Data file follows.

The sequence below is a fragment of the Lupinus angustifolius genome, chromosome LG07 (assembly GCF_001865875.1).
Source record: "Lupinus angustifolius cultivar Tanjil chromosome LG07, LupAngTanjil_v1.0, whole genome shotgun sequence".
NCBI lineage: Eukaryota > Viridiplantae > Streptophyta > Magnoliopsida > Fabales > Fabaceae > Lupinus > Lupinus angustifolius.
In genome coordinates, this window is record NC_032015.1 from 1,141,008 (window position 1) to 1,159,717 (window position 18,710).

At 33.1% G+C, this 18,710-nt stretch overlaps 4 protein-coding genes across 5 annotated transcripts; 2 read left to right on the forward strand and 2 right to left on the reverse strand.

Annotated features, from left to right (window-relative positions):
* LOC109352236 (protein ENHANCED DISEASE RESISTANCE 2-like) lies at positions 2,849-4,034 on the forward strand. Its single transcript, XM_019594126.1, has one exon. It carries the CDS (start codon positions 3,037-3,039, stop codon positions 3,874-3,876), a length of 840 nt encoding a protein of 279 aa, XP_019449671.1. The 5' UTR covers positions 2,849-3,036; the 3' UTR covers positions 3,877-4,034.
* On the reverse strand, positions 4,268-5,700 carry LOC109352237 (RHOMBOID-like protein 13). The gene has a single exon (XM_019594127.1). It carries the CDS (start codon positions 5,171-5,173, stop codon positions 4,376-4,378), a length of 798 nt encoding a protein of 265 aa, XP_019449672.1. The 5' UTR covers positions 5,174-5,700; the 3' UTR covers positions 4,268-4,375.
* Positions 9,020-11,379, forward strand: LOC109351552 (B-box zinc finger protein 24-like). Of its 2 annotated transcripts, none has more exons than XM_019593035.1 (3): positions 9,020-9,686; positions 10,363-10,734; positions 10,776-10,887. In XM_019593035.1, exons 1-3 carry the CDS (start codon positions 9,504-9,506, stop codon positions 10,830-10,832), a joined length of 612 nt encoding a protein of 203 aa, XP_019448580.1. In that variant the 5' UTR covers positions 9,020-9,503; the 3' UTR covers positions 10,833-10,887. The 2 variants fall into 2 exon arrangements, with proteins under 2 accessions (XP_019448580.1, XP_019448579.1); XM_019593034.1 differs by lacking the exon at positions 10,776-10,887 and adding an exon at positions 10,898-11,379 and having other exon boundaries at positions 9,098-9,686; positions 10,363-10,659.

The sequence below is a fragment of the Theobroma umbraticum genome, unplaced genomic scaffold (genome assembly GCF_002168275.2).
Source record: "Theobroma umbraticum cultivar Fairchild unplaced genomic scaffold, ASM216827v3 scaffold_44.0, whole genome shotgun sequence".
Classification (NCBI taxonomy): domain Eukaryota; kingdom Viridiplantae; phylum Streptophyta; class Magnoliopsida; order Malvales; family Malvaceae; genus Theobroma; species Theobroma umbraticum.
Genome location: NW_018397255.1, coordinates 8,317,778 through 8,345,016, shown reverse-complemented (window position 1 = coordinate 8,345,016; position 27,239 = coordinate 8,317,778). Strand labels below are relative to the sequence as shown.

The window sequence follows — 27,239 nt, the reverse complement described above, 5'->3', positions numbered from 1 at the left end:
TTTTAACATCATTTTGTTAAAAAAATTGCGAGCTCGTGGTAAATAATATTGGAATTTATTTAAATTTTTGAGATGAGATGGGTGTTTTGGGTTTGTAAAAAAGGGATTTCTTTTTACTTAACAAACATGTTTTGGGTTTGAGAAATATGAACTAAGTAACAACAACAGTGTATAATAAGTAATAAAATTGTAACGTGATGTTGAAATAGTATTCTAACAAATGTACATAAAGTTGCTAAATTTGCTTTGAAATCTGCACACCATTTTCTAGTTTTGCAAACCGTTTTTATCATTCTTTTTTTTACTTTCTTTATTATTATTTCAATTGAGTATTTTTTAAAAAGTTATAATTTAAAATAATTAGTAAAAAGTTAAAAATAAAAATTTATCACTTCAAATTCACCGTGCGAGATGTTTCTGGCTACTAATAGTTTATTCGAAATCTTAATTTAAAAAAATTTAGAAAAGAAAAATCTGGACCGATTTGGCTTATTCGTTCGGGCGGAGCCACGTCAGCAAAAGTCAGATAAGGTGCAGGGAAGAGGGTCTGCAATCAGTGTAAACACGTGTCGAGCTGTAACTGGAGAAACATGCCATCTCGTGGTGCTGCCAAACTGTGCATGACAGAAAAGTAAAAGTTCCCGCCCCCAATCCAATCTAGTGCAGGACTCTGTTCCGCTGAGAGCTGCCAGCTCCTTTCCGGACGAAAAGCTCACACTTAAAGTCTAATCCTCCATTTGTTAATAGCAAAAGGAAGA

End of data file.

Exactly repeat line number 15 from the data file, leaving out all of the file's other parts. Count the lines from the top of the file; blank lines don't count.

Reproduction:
TTTTAACATCATTTTGTTAAAAAAATTGCGAGCTCGTGGTAAATAATATTGGAATTTATTTAAATTTTTGAGATGAGATGGGTGTTTTGGGTTTGTAAAAAAGGGATTTCTTTTTACTTAACAAACATGTTTTGGGTTTGAGAAATATGAACTAAGTAACAACAACAGTGTATAATAAGTAATAAAATTGTAACGTGATGTTGAAATAGTATTCTAACAAATGTACATAAAGTTGCTAAATTTGCTTTGAAATCTGCACACCATTTTCTAGTTTTGCAAACCGTTTTTATCATTCTTTTTTTTACTTTCTTTATTATTATTTCAATTGAGTATTTTTTAAAAAGTTATAATTTAAAATAATTAGTAAAAAGTTAAAAATAAAAATTTATCACTTCAAATTCACCGTGCGAGATGTTTCTGGCTACTAATAGTTTATTCGAAATCTTAATTTAAAAAAATTTAGAAAAGAAAAATCTGGACCGATTTGGCTTATTCGTTCGGGCGGAGCCACGTCAGCAAAAGTCAGATAAGGTGCAGGGAAGAGGGTCTGCAATCAGTGTAAACACGTGTCGAGCTGTAACTGGAGAAACATGCCATCTCGTGGTGCTGCCAAACTGTGCATGACAGAAAAGTAAAAGTTCCCGCCCCCAATCCAATCTAGTGCAGGACTCTGTTCCGCTGAGAGCTGCCAGCTCCTTTCCGGACGAAAAGCTCACACTTAAAGTCTAATCCTCCATTTGTTAATAGCAAAAGGAAGA